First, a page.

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Charlotte Gets Letter Gauging Interest In Hosting Summer Olympics

7:20 AM, Feb 21, 2013   |    comments
Courtesy: Visit Charlotte
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Charlotte, NC -- The United States Olympic Committee is shopping around to find a good host city for a future Summer Olympics, and has asked Charlotte mayor Anthony Foxx if Charlotte would be interested.

According to officials at the U.S.O.C., the committee sent letters to Mayor Foxx and the mayors of 34 other U.S. cities on Tuesday to gauge interest in making a bid for the 2024 Games.

Mayor Foxx told reporters Wednesday night, "I've told you before that I think an Olympics could be in our future."

Foxx went on to say, "That's a leap forward as a city. I think we ought to take a second to realize that the city is on a different stage now."

Officials told WBTV that the list includes 25 of the largest cities in the country and others that have previously expressed interest in hosting the Olympics.

Folks across the city sounded off about whether they think the Queen City is ready to host a huge event like the Olympics.

"I think it's definitely a possibility to have the Olympics here," said one resident. "They had it in Atlanta, so why not here?"

Another resident said, "I think it'd be awesome. I really think it's a good idea."

Still another, was skeptical and said, "I don't think it's outside the realm of possibility but it's I think its unlikely."

In May 2012, a delegation of city and county leaders were slated to take a nearly week long trip to London, ahead of the Summer Games. The trip was supposed to help leaders understand what it takes to be a host city.

The group had to scrap those plans after their flight was canceled.

While the cities range in size, many will probably be virtually disqualified by the requirements listed in the letter, which include having 45,000 hotel rooms available for the Games.

An audit after the Democratic National Convention showed that a total of 61,246 hotel room nights were used.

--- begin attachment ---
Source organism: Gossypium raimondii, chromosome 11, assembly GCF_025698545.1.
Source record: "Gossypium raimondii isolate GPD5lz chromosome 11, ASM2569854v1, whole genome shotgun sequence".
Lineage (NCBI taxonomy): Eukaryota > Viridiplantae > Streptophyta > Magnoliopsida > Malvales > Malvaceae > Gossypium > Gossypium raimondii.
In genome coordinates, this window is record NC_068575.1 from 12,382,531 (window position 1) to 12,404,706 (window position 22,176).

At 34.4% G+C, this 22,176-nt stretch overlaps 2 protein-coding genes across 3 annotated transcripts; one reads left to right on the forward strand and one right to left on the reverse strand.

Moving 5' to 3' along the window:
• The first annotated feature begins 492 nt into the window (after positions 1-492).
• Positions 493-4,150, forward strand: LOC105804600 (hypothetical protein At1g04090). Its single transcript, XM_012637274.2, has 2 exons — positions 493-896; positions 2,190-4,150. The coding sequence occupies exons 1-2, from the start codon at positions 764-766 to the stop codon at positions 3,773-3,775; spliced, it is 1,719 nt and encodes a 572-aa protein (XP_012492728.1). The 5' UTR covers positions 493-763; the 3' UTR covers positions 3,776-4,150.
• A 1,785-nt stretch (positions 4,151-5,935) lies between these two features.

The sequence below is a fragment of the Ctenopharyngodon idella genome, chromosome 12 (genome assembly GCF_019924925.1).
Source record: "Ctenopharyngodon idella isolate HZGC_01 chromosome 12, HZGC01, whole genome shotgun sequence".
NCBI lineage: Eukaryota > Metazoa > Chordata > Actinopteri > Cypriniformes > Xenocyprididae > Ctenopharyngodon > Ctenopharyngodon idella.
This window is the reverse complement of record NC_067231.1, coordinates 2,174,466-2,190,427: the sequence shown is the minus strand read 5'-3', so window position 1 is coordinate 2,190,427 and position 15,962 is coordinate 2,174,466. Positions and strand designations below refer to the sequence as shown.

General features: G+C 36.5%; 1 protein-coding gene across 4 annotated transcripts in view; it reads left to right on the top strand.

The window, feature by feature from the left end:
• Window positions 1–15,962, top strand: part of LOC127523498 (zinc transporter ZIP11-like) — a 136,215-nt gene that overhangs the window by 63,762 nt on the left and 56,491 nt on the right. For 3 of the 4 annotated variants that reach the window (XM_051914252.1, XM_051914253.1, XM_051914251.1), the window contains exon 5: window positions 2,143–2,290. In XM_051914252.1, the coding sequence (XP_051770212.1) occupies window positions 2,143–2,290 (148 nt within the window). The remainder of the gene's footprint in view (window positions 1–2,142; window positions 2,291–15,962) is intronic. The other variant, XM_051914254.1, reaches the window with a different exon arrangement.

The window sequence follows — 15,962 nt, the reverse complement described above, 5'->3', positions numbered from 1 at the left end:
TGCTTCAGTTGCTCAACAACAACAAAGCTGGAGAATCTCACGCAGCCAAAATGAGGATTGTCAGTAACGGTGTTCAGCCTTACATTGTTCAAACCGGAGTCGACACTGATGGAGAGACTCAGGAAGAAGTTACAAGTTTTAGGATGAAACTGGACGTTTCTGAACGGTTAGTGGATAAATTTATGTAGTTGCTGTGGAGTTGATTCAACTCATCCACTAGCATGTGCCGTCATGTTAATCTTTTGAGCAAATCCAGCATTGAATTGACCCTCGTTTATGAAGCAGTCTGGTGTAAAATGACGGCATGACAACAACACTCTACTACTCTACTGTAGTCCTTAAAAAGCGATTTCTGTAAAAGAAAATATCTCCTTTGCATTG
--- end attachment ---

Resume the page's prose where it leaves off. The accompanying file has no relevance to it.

Given the stringent list of qualifications, Mayor Foxx said he isn't rolling out the welcome mat -- yet.

"We'll talk about it and kick it around with the CRVA and some leaders in the community but I just think it's an honor to be asked to even think about it," he said.

The U.S.O.C. says it has not decided whether to pursue a bid in 2024, but it has begun the decision-making process. The last two American cities to make a bid - New York and Chicago - each spent more than $10 million, only to be eliminated early in the voting by the International Olympic Committee.

In the letter, the U.S.O.C. said it has about two years to select the city for the United States' bid. The I.O.C. will choose the 2024 host city in 2017.

"Our objective in this process is to identify a partner city that can work with us to present a compelling bid to the I.O.C. and that has the right alignment of political, business and community leadership," the letter to the mayors reads.

"We are seeking a partner that understands the value of the Olympic Games and the legacy that can be created not only for their community, but for our country."

The U.S.O.C. predicted the operating budget for a Games would exceed $3 billion.

Cities not only need adequate hotel space, but they must also construct an Olympic Village to house 16,500 athletes and operations space for 15,000 news media members.

An extensive public transportation network is required, and the letter states that a work force of 200,000 people is necessary.

The cities that received the letter were:
•Phoenix
•San Jose, Calif.
•Los Angeles
•Sacramento
•San Diego
•San Francisco
•Denver
•Washington
•Jacksonville, Fla.
•Orlando, Fla.
•Miami
•Atlanta
•Chicago
•Indianapolis
•Baltimore
•Detroit
•Minneapolis
•St. Louis
•Las Vegas
•New York
•Boston
•Rochester
•Charlotte
•Columbus, Ohio
•Tulsa, Okla.
•Portland, Ore.
•Philadelphia
•Pittsburgh
•Memphis
•Nashville and Davidson County
•Austin, Tex.
•Dallas
•Houston
•San Antonio
•Seattle

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